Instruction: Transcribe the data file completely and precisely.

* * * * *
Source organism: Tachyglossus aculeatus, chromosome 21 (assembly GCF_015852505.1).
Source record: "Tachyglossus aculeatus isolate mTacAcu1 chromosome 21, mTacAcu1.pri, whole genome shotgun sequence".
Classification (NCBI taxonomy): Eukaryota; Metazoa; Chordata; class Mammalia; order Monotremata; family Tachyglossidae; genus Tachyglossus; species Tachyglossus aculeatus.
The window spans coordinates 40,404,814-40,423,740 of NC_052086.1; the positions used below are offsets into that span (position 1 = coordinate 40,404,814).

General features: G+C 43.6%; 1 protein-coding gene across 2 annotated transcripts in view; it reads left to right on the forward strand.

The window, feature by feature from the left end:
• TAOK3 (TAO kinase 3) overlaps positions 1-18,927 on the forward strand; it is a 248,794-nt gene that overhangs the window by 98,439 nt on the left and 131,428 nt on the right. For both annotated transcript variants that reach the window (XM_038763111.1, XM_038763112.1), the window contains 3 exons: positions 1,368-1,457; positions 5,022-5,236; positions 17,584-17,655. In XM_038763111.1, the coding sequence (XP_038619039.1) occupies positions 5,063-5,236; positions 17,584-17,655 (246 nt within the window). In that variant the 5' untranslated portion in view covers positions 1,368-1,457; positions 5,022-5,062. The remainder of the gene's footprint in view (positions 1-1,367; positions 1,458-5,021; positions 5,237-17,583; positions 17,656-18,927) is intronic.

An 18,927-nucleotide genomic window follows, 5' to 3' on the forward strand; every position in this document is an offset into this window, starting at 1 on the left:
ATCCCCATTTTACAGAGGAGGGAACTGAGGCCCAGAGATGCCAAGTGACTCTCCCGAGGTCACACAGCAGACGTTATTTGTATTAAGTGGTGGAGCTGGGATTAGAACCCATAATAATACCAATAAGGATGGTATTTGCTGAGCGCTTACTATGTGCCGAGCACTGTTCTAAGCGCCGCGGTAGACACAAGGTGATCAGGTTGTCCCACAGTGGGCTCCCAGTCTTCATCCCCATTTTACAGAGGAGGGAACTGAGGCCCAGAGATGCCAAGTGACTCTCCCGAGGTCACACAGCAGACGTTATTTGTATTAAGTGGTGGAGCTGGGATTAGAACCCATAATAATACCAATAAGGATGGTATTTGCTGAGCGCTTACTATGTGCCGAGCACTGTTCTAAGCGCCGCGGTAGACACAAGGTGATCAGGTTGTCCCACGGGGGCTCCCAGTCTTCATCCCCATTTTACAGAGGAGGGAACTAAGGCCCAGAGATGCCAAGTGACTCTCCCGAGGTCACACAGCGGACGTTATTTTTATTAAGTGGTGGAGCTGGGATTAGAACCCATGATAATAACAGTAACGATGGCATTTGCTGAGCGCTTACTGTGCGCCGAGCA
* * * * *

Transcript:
Source organism: Tachyglossus aculeatus, chromosome 21 (assembly GCF_015852505.1).
Source record: "Tachyglossus aculeatus isolate mTacAcu1 chromosome 21, mTacAcu1.pri, whole genome shotgun sequence".
Classification (NCBI taxonomy): Eukaryota; Metazoa; Chordata; class Mammalia; order Monotremata; family Tachyglossidae; genus Tachyglossus; species Tachyglossus aculeatus.
The window spans coordinates 40,404,814-40,423,740 of NC_052086.1; the positions used below are offsets into that span (position 1 = coordinate 40,404,814).

General features: G+C 43.6%; 1 protein-coding gene across 2 annotated transcripts in view; it reads left to right on the forward strand.

The window, feature by feature from the left end:
• TAOK3 (TAO kinase 3) overlaps positions 1-18,927 on the forward strand; it is a 248,794-nt gene that overhangs the window by 98,439 nt on the left and 131,428 nt on the right. For both annotated transcript variants that reach the window (XM_038763111.1, XM_038763112.1), the window contains 3 exons: positions 1,368-1,457; positions 5,022-5,236; positions 17,584-17,655. In XM_038763111.1, the coding sequence (XP_038619039.1) occupies positions 5,063-5,236; positions 17,584-17,655 (246 nt within the window). In that variant the 5' untranslated portion in view covers positions 1,368-1,457; positions 5,022-5,062. The remainder of the gene's footprint in view (positions 1-1,367; positions 1,458-5,021; positions 5,237-17,583; positions 17,656-18,927) is intronic.

An 18,927-nucleotide genomic window follows, 5' to 3' on the forward strand; every position in this document is an offset into this window, starting at 1 on the left:
ATCCCCATTTTACAGAGGAGGGAACTGAGGCCCAGAGATGCCAAGTGACTCTCCCGAGGTCACACAGCAGACGTTATTTGTATTAAGTGGTGGAGCTGGGATTAGAACCCATAATAATACCAATAAGGATGGTATTTGCTGAGCGCTTACTATGTGCCGAGCACTGTTCTAAGCGCCGCGGTAGACACAAGGTGATCAGGTTGTCCCACAGTGGGCTCCCAGTCTTCATCCCCATTTTACAGAGGAGGGAACTGAGGCCCAGAGATGCCAAGTGACTCTCCCGAGGTCACACAGCAGACGTTATTTGTATTAAGTGGTGGAGCTGGGATTAGAACCCATAATAATACCAATAAGGATGGTATTTGCTGAGCGCTTACTATGTGCCGAGCACTGTTCTAAGCGCCGCGGTAGACACAAGGTGATCAGGTTGTCCCACGGGGGCTCCCAGTCTTCATCCCCATTTTACAGAGGAGGGAACTAAGGCCCAGAGATGCCAAGTGACTCTCCCGAGGTCACACAGCGGACGTTATTTTTATTAAGTGGTGGAGCTGGGATTAGAACCCATGATAATAACAGTAACGATGGCATTTGCTGAGCGCTTACTGTGCGCCGAGCA